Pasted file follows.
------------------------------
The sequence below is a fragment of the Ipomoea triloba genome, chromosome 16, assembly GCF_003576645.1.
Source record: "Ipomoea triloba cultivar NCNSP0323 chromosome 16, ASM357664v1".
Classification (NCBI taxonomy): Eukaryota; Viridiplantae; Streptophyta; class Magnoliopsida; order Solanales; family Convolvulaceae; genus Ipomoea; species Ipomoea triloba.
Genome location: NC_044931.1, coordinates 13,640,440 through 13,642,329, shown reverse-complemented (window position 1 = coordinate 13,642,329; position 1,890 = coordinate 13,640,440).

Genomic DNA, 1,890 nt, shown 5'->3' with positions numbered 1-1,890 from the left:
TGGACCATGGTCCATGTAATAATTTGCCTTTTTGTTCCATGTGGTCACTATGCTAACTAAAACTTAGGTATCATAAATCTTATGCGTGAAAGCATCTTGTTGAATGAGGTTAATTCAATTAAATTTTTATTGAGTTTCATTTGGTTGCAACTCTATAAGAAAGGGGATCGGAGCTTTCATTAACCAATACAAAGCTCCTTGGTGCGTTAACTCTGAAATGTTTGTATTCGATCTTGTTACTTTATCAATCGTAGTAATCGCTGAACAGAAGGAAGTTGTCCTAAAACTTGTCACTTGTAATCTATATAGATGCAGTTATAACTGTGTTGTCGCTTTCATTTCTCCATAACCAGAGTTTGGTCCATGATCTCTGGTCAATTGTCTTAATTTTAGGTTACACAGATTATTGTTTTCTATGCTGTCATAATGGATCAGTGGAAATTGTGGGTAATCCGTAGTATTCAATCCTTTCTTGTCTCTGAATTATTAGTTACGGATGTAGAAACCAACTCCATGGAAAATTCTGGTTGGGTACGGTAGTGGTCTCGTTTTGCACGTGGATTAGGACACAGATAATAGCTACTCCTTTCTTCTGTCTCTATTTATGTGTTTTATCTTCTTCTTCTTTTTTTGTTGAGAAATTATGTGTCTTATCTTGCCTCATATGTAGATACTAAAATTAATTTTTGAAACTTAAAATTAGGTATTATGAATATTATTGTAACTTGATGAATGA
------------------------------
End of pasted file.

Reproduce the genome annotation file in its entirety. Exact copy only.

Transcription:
The sequence below is a fragment of the Ipomoea triloba genome, chromosome 16, assembly GCF_003576645.1.
Source record: "Ipomoea triloba cultivar NCNSP0323 chromosome 16, ASM357664v1".
Classification (NCBI taxonomy): Eukaryota; Viridiplantae; Streptophyta; class Magnoliopsida; order Solanales; family Convolvulaceae; genus Ipomoea; species Ipomoea triloba.
Genome location: NC_044931.1, coordinates 13,640,440 through 13,642,329, shown reverse-complemented (window position 1 = coordinate 13,642,329; position 1,890 = coordinate 13,640,440).

Genomic DNA, 1,890 nt, shown 5'->3' with positions numbered 1-1,890 from the left:
TGGACCATGGTCCATGTAATAATTTGCCTTTTTGTTCCATGTGGTCACTATGCTAACTAAAACTTAGGTATCATAAATCTTATGCGTGAAAGCATCTTGTTGAATGAGGTTAATTCAATTAAATTTTTATTGAGTTTCATTTGGTTGCAACTCTATAAGAAAGGGGATCGGAGCTTTCATTAACCAATACAAAGCTCCTTGGTGCGTTAACTCTGAAATGTTTGTATTCGATCTTGTTACTTTATCAATCGTAGTAATCGCTGAACAGAAGGAAGTTGTCCTAAAACTTGTCACTTGTAATCTATATAGATGCAGTTATAACTGTGTTGTCGCTTTCATTTCTCCATAACCAGAGTTTGGTCCATGATCTCTGGTCAATTGTCTTAATTTTAGGTTACACAGATTATTGTTTTCTATGCTGTCATAATGGATCAGTGGAAATTGTGGGTAATCCGTAGTATTCAATCCTTTCTTGTCTCTGAATTATTAGTTACGGATGTAGAAACCAACTCCATGGAAAATTCTGGTTGGGTACGGTAGTGGTCTCGTTTTGCACGTGGATTAGGACACAGATAATAGCTACTCCTTTCTTCTGTCTCTATTTATGTGTTTTATCTTCTTCTTCTTTTTTTGTTGAGAAATTATGTGTCTTATCTTGCCTCATATGTAGATACTAAAATTAATTTTTGAAACTTAAAATTAGGTATTATGAATATTATTGTAACTTGATGAATGA